Comedian Tom Davis quit stand-up for six years after struggles with anxiety
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Murder in Successville star Tom Davis has explained why he stepped back from doing what he loved over struggles with his mental health.
The British actor and comedian, who also appeared in the sitcom King Gary, had long performed stand-up comedy while juggling his acting career, but over time the pressure started to get to him.
He acknowledged there's 'a reason for stage fright' as you 'might be about to step out in front of 5,000 people', but it wasn't just stage fright he was dealing with; it was anxiety.
Speaking to The Mirror, Davis explained he's struggled with anxiety since before he became a stand-up comedian, and at times it's 'a little bit more illogical' than stage fright.
“It’s held me back from going for jobs and following my dreams and ambitions - it’s had a knock-on effect on everything I do," Davis said.
The comedian has made excuses not to go to events like birthdays and weddings, or even just to see his friends at the pub due to his social anxiety.
His mental health eventually began to impact his career, as he explained: “I stopped doing stand-up for about five or six years, questioning whether I was good enough, which wasn’t just an hour or so before the show, it would take over the whole day."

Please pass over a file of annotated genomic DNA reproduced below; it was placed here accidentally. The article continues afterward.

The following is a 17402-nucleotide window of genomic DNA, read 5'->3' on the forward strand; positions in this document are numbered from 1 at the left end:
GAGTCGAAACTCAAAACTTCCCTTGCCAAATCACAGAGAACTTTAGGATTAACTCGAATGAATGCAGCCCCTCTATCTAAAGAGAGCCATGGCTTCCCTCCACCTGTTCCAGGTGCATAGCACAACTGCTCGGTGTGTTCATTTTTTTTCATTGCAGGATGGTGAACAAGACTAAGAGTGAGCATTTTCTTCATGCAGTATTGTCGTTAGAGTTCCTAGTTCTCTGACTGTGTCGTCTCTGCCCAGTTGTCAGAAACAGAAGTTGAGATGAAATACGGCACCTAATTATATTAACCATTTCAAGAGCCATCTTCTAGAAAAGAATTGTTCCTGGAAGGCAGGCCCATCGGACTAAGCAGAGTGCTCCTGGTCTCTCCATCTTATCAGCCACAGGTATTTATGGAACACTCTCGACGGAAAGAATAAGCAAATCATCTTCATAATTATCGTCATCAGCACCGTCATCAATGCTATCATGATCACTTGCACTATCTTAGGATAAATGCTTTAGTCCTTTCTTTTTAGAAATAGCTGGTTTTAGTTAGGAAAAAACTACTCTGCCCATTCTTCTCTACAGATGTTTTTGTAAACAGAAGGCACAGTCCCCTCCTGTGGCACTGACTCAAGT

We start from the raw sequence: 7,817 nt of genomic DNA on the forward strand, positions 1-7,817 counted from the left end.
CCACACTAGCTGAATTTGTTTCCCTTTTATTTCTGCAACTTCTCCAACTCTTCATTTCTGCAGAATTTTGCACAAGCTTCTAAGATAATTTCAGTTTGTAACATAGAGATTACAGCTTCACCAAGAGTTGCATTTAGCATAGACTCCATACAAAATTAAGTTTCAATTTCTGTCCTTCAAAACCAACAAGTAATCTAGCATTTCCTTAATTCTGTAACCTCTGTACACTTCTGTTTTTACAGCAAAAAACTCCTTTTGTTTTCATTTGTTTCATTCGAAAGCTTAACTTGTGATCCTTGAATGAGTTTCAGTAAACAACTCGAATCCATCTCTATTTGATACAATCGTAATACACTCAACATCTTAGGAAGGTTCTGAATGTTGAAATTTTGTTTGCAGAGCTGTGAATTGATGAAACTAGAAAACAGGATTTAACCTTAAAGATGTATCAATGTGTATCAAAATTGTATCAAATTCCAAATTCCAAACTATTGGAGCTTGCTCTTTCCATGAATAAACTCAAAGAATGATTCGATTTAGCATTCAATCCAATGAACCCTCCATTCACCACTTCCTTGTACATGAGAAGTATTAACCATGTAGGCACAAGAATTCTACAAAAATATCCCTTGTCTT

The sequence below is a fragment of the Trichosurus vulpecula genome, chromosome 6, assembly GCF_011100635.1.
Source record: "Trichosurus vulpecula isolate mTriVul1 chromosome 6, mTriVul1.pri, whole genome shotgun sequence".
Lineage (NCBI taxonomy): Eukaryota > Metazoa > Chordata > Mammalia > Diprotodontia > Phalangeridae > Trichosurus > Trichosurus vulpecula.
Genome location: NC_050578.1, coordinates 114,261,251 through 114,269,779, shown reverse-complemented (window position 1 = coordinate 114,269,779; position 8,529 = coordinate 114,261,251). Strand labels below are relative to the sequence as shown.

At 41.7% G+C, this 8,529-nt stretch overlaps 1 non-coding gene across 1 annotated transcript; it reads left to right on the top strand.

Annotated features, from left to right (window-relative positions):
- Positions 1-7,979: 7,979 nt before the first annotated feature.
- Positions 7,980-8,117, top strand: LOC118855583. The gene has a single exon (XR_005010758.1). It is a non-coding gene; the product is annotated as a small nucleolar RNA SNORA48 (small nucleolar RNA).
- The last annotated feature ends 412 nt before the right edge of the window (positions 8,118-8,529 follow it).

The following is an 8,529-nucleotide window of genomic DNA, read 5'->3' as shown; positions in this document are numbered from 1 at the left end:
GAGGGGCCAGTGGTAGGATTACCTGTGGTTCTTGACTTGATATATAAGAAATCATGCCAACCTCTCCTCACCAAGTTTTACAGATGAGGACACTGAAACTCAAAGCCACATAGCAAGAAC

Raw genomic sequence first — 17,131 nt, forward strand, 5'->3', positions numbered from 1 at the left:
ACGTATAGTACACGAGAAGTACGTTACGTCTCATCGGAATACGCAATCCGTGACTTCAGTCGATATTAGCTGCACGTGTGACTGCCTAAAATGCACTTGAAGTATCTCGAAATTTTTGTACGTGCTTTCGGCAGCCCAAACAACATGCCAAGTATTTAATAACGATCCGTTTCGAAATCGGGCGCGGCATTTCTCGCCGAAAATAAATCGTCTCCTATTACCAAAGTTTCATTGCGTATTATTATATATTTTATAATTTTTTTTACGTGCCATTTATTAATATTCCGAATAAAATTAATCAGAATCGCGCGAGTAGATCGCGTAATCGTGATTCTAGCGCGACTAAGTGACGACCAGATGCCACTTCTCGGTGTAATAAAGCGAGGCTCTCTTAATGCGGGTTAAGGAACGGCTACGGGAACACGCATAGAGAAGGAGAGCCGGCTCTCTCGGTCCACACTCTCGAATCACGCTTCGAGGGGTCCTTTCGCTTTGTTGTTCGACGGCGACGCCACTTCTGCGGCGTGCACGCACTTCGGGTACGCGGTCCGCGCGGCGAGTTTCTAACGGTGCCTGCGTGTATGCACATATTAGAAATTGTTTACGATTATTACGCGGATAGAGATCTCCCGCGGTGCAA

Davis continued: “From the moment I woke up I’d be really anxious. Over the years I’d dip my toe in but I found the anxiety so crippling I’d end up making an excuse to pull out.”
Davis was able to recognise that his mental health was preventing him from living his life, and said that when it gets to that point you 'have to start thinking about solutions'.
Davis is now collaborating with the NHS campaign Every Mind Matters to encourage people to make the first move for their mental health.
He features in a new short film with TV GP Dr Ranj Singh, who helps explain the impacts anxiety can have on day-to-day life.
“Dr Raj Sing was incredible to talk to, we had some really frank conversations about anxiety and he gave me some really sound advice about different ways to deal with it,” Davis said.
“Once I understood what anxiety was, I realised that actually I’ve suffered with it my whole life."
The actor still suffers with anxiety, but he has come up with coping mechanisms like trying to do 'something physical' every morning.
Dr Singh noted that feeling anxious is a normal part of everyday life, but said it's important to take steps if it starts to get out of hand.
“One of the simplest things to help alleviate those feelings is physical activity,” he explained. “You don’t need to do a full body workout to reap those mental health benefits.”
Davis has decided to open up about his struggles to encourage more conversations about mental health, saying: "The more we can talk about mental health and come together as a collective, the more we can help anyone who is struggling.”
If you're experiencing distressing thoughts and feelings, the Campaign Against Living Miserably (CALM) is there to support you. They're open from 5pm–midnight, 365 days a year. Their national number is 0800 58 58 58 and they also have a webchat service if you're not comfortable talking on the phone.